Bharat Ramamurti, an attorney tasked with serving on the commission, asked Mnuchin if he had been contacted by President Trump’s senior adviser and son-in-law, Jared Kushner, regarding the YRC loan. He asserted Kushner has “close ties” to Apollo Global Management (NYSE: APO), which provided YRC with a $600 million term loan in September.
Mnuchin said no one from Kushner’s staff had reached out to him. Mnuchin acknowledged the loan was risky but that it was not a bailout of private equity. He said Treasury was tasked with moving very fast in uncertain and tough times and that many lawmakers spoke up on YRC’s behalf, noting a loan to the company would save many union jobs.
Ramamurti asked Mnuchin if anyone from the White House had contacted him regarding the loan. Mnuchin said he would turn over any correspondence with the White House to the commission.
YRC CEO Darren Hawkins was named to the president’s Great American Economic Revival task force in April and former YRC Chairman and CEO Bill Zollars was appointed by the president and confirmed by the Senate to the U.S. Postal Service board of governors in June.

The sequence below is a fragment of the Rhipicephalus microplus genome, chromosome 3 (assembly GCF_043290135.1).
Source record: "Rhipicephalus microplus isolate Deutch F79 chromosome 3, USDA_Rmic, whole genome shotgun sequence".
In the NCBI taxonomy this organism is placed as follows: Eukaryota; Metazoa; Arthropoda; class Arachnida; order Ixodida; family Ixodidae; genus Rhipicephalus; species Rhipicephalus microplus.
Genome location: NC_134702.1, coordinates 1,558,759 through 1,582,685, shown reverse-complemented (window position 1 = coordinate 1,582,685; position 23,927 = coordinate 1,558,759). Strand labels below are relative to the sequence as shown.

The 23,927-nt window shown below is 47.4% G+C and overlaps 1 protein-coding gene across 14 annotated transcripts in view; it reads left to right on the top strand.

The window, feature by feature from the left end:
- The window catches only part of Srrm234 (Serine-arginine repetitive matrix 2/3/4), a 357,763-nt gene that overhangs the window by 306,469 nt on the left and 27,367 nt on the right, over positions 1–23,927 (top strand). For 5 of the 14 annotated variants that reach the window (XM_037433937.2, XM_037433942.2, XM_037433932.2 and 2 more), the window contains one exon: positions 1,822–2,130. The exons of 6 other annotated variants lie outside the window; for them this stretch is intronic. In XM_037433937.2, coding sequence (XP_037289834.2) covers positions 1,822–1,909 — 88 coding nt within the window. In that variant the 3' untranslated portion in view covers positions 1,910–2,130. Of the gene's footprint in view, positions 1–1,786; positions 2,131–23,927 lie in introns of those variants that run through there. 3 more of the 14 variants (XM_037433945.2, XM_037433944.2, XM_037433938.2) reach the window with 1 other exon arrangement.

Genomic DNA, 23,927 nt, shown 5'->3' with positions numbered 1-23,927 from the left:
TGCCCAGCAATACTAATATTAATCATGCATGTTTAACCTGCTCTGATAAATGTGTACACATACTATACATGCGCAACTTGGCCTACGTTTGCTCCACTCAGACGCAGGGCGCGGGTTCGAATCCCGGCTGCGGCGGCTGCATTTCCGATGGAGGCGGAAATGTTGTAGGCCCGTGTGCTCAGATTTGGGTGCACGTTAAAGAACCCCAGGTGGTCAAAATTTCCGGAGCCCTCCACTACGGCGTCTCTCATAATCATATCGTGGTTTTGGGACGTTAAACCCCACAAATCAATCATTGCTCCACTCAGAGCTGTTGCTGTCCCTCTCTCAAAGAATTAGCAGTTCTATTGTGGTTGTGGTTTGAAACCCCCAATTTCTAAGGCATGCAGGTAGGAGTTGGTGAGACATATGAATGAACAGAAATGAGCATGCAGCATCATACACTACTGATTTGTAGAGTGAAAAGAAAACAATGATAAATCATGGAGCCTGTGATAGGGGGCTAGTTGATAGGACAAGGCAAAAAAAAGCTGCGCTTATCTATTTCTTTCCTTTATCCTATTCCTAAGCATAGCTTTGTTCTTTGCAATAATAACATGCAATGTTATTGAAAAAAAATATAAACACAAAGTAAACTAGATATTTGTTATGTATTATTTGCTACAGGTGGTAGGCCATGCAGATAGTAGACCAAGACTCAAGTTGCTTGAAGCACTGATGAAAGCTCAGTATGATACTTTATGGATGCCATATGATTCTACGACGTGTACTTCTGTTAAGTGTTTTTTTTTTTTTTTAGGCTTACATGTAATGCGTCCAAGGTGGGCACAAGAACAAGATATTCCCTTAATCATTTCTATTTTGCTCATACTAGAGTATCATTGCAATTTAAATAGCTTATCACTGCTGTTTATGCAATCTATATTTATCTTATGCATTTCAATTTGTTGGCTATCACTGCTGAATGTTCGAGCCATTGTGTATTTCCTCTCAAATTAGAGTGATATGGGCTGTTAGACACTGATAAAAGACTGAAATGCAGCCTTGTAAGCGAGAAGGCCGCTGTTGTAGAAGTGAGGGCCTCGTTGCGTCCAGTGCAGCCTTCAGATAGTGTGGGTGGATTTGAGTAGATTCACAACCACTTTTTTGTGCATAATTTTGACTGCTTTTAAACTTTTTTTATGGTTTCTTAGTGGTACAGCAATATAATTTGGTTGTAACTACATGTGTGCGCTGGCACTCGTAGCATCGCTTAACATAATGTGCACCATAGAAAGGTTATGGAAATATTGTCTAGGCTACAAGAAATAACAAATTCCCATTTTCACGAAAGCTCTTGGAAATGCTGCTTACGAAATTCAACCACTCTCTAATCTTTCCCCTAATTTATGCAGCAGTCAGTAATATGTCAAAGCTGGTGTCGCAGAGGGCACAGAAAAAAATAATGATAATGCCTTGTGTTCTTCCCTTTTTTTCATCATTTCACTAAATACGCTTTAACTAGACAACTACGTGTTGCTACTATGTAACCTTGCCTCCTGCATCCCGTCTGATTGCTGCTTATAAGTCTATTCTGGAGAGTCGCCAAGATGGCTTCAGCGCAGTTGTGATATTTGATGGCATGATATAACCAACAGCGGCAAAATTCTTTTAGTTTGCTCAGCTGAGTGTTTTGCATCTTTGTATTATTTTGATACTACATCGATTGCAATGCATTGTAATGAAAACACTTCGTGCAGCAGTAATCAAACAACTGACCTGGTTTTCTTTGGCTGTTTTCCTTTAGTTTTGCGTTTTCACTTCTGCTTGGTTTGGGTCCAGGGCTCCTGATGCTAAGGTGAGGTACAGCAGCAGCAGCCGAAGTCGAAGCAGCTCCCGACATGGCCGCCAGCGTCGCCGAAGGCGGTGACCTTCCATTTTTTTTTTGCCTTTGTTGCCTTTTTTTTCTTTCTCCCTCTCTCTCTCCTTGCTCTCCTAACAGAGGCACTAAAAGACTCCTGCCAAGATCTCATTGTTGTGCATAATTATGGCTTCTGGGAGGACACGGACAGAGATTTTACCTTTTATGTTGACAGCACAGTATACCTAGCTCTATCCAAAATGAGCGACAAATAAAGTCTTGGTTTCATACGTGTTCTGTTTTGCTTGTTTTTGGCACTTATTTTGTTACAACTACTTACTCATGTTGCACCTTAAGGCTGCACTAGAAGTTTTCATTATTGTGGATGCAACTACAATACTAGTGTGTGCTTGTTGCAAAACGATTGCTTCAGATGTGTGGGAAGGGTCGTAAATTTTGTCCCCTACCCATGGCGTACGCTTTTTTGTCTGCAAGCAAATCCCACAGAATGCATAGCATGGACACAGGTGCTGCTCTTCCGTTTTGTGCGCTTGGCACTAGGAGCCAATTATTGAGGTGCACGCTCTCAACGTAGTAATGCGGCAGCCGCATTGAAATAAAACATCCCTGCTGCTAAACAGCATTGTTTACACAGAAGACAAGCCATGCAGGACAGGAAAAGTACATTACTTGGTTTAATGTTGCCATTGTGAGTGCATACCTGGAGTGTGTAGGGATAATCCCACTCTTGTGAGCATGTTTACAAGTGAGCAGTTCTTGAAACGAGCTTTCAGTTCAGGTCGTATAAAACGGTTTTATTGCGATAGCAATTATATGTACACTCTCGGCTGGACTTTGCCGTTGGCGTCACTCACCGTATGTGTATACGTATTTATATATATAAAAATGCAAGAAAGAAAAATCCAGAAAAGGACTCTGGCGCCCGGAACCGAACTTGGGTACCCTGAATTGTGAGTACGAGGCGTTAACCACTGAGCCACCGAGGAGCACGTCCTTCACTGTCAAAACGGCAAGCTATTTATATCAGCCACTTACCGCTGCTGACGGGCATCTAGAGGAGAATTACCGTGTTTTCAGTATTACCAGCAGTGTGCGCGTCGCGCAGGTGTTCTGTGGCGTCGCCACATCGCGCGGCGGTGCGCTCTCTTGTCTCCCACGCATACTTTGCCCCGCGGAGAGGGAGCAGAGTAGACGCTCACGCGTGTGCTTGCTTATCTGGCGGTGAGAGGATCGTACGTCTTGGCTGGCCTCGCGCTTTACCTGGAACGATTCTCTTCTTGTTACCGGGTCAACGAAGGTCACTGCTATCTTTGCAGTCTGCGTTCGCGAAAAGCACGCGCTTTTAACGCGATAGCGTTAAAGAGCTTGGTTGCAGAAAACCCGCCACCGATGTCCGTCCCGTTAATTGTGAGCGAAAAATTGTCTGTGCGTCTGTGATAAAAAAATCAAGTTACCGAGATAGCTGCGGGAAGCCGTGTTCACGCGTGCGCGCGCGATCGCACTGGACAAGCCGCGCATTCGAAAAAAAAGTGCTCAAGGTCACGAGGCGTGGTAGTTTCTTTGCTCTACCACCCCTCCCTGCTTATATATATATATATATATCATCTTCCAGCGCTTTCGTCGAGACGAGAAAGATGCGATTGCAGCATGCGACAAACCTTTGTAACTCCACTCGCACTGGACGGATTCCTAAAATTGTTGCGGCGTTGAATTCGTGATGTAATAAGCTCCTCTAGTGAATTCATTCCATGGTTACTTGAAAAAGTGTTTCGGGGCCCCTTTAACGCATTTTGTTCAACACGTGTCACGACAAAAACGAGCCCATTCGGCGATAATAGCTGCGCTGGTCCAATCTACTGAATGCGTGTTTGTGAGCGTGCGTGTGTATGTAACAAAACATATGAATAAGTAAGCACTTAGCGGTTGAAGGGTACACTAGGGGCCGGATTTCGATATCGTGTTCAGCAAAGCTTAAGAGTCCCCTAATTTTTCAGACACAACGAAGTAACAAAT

Hindsight on the loan program and next steps
Asked what he would have done differently, Mnuchin said, “I would use the same criteria” all over again. He said he could have made up to $5 trillion in loans in total, but believes Treasury’s underwriting decisions were prudent and saved many jobs. He acknowledged many complaints around the handling of the distribution, with some saying he took on too much risk for loss and others saying he didn’t take on enough.
Mnuchin said he would advise the next Treasury secretary to sell the YRC loan and liquidate the equity position. He sees a “significant profit” to taxpayers in doing so. He also said Treasury doesn’t want to be in the long-term business of making these types of loans.
Mnuchin advised the Pentagon to look at all its vendors and spread the risk over multiple vendors when possible.
The office of the director of National Intelligence responded that it would not attend Thursday’s hearing. However, it told the commission that it hasn’t designated any company critical to national security and didn’t give any input in the Defense Department’s designations.